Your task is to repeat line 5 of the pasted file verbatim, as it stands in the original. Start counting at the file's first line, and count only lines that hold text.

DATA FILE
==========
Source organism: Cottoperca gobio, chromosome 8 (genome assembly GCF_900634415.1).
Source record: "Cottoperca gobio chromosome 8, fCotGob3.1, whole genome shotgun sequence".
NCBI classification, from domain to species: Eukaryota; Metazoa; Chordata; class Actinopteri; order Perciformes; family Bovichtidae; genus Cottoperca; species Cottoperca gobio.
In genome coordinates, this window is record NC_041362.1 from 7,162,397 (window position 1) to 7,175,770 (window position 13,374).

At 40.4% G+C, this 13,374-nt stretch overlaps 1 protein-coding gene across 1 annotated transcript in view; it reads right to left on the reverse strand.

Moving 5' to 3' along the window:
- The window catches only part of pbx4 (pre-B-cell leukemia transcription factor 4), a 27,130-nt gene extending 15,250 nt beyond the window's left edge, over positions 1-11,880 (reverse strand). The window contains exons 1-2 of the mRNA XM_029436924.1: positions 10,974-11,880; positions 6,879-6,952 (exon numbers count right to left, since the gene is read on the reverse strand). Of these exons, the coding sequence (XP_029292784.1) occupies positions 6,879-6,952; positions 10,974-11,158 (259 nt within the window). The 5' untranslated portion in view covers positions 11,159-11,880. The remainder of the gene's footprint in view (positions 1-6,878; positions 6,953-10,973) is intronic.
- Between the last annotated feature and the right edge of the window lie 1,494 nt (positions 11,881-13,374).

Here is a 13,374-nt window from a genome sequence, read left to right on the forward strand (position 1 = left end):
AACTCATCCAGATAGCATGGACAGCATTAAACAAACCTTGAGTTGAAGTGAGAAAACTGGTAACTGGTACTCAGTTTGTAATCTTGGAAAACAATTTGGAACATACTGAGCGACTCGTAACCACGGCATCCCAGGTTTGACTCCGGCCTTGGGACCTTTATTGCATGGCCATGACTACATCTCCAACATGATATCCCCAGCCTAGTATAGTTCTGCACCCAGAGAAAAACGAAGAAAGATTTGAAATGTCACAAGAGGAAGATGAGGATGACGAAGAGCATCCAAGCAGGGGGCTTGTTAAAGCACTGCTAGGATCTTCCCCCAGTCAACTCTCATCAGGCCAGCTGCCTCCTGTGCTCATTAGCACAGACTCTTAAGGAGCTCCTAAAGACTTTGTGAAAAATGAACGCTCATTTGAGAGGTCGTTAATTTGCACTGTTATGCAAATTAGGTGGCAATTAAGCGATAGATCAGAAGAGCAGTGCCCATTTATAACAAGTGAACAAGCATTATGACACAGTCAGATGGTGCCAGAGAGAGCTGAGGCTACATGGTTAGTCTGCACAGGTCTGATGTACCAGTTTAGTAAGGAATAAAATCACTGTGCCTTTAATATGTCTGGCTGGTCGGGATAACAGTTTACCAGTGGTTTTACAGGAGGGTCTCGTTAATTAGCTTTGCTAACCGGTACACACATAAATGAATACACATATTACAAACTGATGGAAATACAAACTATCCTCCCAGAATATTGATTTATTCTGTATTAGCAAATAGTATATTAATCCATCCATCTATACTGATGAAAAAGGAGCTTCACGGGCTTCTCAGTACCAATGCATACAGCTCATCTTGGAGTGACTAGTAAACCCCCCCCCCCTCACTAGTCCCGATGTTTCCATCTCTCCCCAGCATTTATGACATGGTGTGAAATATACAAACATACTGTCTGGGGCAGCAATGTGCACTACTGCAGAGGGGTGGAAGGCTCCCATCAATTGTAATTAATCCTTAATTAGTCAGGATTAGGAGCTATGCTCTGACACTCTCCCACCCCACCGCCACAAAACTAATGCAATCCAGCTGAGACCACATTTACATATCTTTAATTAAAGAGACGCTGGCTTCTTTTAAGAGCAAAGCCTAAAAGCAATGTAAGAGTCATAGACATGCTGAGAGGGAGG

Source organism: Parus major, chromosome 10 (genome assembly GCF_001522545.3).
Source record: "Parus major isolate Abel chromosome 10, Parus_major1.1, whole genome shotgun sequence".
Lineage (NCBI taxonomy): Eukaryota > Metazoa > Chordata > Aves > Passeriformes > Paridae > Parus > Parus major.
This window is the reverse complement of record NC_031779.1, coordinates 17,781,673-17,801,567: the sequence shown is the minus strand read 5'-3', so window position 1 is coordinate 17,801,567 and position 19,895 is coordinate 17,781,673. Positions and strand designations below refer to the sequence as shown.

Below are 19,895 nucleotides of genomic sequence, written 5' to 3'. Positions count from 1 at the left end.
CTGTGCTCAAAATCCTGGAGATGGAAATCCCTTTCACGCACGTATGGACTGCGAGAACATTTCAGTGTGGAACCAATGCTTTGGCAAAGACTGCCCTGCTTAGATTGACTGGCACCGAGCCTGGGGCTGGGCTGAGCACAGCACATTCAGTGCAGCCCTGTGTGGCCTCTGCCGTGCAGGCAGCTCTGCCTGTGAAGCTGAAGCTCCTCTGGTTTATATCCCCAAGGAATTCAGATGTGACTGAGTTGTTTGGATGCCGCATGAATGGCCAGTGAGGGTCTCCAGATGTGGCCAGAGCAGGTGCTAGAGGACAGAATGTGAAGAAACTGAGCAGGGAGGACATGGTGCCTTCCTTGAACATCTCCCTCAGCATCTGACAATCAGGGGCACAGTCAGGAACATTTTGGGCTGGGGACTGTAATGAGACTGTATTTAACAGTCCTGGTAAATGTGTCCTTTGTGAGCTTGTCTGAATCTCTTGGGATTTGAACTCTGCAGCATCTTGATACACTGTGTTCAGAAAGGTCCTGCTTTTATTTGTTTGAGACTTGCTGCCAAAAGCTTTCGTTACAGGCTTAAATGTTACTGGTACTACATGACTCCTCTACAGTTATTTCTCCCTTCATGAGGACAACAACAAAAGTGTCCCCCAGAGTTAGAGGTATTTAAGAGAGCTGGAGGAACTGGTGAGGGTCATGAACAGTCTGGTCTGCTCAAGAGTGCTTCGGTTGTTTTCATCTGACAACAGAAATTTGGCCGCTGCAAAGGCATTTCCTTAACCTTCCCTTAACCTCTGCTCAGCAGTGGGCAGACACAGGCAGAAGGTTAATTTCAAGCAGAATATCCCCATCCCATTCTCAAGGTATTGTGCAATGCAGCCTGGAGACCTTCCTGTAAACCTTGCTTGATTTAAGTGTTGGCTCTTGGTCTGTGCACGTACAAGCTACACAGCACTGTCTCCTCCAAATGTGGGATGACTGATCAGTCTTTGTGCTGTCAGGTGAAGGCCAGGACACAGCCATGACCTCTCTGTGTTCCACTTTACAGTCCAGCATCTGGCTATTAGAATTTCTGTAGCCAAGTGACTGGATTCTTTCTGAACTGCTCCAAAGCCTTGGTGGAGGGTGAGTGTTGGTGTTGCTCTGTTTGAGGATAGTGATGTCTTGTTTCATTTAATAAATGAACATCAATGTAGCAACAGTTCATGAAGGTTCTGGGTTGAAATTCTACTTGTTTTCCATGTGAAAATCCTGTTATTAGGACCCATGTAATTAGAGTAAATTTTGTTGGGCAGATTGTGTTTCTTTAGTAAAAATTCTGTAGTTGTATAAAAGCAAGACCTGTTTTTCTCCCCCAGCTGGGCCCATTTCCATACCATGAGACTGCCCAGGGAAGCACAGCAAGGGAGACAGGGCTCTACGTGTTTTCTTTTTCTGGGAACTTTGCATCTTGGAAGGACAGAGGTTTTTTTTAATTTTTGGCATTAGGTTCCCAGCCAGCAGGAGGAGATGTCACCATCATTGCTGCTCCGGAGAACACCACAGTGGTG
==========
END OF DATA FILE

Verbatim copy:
At 40.4% G+C, this 13,374-nt stretch overlaps 1 protein-coding gene across 1 annotated transcript in view; it reads right to left on the reverse strand.